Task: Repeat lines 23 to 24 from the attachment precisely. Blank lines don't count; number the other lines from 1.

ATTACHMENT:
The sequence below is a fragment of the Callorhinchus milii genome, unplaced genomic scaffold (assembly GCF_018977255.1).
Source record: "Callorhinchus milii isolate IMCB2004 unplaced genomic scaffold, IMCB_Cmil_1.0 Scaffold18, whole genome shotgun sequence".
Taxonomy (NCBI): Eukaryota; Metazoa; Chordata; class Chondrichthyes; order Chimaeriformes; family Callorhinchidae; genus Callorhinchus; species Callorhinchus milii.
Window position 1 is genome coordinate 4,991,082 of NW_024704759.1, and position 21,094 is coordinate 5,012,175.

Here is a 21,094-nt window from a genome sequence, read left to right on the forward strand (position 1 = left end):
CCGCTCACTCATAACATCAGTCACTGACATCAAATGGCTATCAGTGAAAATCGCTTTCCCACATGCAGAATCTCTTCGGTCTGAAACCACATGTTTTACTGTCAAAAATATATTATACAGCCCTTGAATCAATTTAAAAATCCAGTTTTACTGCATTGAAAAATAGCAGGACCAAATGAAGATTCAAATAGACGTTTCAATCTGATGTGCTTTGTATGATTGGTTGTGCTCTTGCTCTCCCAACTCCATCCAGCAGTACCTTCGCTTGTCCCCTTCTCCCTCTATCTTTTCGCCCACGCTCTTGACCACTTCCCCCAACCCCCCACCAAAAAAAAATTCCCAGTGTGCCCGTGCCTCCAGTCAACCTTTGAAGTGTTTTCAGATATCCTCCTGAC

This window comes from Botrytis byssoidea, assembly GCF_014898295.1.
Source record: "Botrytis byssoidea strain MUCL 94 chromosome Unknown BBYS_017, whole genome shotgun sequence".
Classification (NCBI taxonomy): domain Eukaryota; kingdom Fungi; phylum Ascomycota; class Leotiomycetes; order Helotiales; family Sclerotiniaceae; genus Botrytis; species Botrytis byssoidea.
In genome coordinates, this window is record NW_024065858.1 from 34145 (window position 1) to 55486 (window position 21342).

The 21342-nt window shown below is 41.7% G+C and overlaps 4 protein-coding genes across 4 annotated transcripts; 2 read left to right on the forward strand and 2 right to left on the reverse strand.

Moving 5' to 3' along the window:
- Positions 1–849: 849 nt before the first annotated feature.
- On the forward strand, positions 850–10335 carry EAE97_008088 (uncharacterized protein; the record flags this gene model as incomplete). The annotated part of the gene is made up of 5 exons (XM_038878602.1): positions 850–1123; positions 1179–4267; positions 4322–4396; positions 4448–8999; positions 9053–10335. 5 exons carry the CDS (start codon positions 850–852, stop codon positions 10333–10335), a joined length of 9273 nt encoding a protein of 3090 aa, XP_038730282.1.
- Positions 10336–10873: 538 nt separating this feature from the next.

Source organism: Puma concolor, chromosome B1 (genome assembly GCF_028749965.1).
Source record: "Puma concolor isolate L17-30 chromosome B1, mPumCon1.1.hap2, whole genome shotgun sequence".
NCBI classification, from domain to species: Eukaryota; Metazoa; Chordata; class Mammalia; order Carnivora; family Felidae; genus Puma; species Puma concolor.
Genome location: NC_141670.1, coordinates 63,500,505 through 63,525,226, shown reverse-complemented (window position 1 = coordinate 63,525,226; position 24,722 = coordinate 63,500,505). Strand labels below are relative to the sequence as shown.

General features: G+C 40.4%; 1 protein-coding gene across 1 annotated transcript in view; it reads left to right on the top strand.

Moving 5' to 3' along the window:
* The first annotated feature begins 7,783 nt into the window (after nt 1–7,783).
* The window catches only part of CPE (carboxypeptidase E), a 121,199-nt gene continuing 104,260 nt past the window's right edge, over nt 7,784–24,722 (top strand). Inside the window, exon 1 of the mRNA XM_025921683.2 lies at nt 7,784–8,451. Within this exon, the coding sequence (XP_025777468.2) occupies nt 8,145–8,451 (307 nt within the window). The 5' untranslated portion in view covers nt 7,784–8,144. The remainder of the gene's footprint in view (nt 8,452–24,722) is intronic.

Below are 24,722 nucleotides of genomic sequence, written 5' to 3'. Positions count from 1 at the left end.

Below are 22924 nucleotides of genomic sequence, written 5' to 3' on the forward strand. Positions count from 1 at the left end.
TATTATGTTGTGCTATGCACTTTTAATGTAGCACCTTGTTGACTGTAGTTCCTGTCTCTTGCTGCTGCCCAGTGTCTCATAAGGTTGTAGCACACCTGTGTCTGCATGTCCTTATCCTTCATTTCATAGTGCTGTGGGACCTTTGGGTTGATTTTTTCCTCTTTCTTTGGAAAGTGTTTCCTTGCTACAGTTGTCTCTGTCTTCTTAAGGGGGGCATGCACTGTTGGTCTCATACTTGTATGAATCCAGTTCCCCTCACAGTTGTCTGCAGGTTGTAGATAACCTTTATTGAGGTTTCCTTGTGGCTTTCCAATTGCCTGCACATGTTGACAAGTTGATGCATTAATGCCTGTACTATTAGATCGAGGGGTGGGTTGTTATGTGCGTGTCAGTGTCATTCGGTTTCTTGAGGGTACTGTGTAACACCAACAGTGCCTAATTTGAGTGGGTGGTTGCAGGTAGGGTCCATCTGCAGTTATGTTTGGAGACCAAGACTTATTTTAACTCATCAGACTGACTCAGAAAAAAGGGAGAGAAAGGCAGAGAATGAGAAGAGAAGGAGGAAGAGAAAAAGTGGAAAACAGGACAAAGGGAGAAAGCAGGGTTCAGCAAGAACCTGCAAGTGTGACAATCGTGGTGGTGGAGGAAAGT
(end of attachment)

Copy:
* The window catches only part of CPE (carboxypeptidase E), a 121,199-nt gene continuing 104,260 nt past the window's right edge, over nt 7,784–24,722 (top strand). Inside the window, exon 1 of the mRNA XM_025921683.2 lies at nt 7,784–8,451. Within this exon, the coding sequence (XP_025777468.2) occupies nt 8,145–8,451 (307 nt within the window). The 5' untranslated portion in view covers nt 7,784–8,144. The remainder of the gene's footprint in view (nt 8,452–24,722) is intronic.

Below are 24,722 nucleotides of genomic sequence, written 5' to 3'. Positions count from 1 at the left end.